The San Benito County supervisors agreed to delay the layoffs for public safety employees at the June 19 meeting, where they agreed to make the layoffs effective on Aug. 15 instead of July 1.
Sheriff Darren Thompson had approached the board during an agenda item on the budget and asked to have the layoffs for two patrol deputies delayed until Aug. 1 to “give me some time to look at some creative ideas.”
“I voted against the layoffs in the first place,” said Supervisor Anthony Botelho. “I don’t object to extending it out until we have everything in front of us.”
Supervisor Robert Rivas asked what impact it would have to delay the layoffs. County Administrative Officer Rich Inman said the offices would not realize the full 12-month savings that had been included in the budget, and would have to make up for the money elsewhere.
“He believes he can pay for this and wants an opportunity to explore it,” Inman said, of Thompson.
Supervisor Margie Barrios made the suggestion that the supervisors delay the layoffs to all public safety employees until Aug. 1, including the sheriff’s department, probation department and the district attorney’s office.
“So much is up in the air,” Barrios said. “We are in negotiations. We don’t have the numbers.”
Barrios, who serves on the ad-hoc budget committee with Rivas, has continued to meet with departments and agencies. She said she had talked to one of the community-based organizations that is funded through the general fund – Advocacy, Inc. A representative said if the group loses the county funding, it could lose funding from other sources. The agency provides the long-term care ombudsman program and patients’ rights advocate program in San Benito and Santa Cruz counties. She said other departments also have ideas for saving money, such as the IT department, but Barrios said the amount of savings would not be presented until July.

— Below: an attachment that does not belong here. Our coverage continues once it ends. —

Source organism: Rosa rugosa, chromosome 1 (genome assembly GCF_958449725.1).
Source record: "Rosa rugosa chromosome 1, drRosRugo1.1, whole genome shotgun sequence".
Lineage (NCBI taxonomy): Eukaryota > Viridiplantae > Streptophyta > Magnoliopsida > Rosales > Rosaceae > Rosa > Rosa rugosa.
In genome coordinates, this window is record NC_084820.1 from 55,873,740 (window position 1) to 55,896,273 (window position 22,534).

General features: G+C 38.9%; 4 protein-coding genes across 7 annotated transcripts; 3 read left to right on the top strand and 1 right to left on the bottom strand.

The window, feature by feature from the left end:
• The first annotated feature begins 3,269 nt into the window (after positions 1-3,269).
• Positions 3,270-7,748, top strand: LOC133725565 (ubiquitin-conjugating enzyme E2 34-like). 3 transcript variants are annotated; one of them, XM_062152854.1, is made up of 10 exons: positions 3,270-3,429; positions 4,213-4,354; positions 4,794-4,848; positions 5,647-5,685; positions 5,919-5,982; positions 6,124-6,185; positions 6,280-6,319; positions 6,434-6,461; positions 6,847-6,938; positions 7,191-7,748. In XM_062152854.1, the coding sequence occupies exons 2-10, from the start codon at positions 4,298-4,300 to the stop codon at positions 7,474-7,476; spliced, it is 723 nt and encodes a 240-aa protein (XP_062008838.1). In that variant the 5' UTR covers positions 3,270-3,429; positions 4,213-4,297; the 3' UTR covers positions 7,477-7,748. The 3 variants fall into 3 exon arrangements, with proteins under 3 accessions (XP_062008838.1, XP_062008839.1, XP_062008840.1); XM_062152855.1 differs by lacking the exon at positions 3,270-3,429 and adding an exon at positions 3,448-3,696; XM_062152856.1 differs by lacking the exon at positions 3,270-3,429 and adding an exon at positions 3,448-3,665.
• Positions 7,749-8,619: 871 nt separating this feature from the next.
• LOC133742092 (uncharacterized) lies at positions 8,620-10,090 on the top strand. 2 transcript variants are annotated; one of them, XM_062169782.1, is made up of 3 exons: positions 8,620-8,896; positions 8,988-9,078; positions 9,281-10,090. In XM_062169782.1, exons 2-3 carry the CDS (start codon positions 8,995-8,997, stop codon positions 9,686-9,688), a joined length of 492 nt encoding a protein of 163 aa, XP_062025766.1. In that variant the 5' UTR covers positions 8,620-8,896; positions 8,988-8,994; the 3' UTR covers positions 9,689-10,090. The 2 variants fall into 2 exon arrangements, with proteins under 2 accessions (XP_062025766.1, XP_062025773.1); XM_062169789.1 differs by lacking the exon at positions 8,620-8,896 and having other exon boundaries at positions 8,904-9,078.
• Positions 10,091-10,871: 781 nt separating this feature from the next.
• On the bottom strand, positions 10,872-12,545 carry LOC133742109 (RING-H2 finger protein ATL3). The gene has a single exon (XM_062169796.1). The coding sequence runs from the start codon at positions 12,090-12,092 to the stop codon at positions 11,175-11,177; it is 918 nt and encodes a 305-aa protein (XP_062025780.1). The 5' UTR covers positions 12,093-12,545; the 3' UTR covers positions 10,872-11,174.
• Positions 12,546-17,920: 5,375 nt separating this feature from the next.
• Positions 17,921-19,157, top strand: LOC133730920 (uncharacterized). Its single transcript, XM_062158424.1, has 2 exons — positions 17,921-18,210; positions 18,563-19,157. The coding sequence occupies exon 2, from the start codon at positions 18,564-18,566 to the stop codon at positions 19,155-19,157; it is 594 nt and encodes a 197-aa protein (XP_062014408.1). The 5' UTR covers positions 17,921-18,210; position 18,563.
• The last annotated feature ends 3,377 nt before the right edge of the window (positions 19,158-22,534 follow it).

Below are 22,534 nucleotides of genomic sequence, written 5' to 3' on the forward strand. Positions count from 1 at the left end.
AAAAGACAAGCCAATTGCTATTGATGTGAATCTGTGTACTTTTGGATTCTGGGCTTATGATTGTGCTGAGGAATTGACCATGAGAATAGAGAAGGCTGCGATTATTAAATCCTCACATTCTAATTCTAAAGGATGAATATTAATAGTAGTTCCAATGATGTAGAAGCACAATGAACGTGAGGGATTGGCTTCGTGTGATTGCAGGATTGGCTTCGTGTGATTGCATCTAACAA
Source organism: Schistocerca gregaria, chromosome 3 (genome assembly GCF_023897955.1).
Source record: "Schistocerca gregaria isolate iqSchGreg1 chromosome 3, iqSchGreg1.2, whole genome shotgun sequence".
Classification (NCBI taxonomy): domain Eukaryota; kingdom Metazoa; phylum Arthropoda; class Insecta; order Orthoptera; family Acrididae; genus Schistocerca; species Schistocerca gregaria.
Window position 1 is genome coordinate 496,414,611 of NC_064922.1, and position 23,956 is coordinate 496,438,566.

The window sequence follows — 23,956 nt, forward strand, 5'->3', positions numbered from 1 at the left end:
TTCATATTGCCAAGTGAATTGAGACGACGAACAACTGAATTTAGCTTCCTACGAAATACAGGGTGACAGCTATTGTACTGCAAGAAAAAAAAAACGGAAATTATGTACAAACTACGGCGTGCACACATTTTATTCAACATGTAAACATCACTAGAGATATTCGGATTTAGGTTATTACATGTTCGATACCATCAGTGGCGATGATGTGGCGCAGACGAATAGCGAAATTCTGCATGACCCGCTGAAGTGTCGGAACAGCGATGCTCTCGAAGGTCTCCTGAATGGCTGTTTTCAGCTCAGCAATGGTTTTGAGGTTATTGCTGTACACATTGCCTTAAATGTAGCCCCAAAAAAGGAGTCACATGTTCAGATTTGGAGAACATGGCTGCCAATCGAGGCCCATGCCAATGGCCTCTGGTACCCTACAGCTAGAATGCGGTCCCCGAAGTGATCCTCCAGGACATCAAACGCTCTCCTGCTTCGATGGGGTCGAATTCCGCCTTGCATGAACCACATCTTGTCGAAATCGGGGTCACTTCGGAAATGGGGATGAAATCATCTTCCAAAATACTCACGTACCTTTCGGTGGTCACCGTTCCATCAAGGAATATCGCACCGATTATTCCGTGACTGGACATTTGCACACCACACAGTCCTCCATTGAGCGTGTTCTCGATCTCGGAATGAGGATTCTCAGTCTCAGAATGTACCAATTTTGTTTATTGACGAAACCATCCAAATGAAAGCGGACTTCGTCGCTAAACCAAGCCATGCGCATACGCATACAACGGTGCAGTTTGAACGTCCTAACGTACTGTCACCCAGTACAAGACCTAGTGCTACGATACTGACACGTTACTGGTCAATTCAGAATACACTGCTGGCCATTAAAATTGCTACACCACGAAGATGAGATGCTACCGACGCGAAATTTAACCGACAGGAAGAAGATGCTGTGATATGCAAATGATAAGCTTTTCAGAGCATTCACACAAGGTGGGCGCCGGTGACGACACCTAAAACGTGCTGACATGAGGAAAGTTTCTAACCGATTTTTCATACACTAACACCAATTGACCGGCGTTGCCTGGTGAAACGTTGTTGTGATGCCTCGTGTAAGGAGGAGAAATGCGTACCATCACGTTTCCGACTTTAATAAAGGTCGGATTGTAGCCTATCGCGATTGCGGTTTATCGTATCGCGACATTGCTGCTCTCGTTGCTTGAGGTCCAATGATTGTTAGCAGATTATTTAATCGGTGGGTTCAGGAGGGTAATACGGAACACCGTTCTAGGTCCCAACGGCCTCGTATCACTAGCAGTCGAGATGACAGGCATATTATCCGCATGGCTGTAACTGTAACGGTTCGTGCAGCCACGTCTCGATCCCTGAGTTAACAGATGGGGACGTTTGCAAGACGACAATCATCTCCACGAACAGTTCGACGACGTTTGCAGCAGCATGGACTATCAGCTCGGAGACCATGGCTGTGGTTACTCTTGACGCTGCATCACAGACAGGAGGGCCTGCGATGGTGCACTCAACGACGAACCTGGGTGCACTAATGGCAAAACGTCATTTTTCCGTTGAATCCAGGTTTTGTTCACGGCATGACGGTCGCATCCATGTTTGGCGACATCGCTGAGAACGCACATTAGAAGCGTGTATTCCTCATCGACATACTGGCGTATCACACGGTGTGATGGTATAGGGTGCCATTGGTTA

Supervisor De La Cruz wanted the department heads to know that if they didn’t make the cuts now and cannot realize any savings, they would have to make deeper cuts in December to make up for the difference.
Jacki Credico, a human resources analyst, said with budget hearings starting on July 23, the Aug. 1 layoff date would be too soon for the supervisors to make decisions based on the outcome of the hearings. The supervisors agreed to make the effective date Aug. 15.
At the same meeting, Ron Ross, the agricultural commissioner for San Benito County, said his department would likely have to cut wildlife services to meet the budget target for his department.
“The largest non-mandated service is wildlife services,” he said. “It removes wildlife from situations that are a nuisance, creates loss of livestock or health issue, or is a risk to public safety.”
He noted the wildlife services officer removed two mountain lions last year. The service is $73,000 a year, though Ross said the United States Department of Agriculture agreed to provide the service for $56,000 if the officer were to be directed to another county one week per month.
“I get quite a few calls and emails,” said Supervisor Jerry Muenzer, whose rural district encompasses the Ridgemark area down to the southern part of the county. “I’m support of it because it is a health and safety issue. We cannot remove it totally.”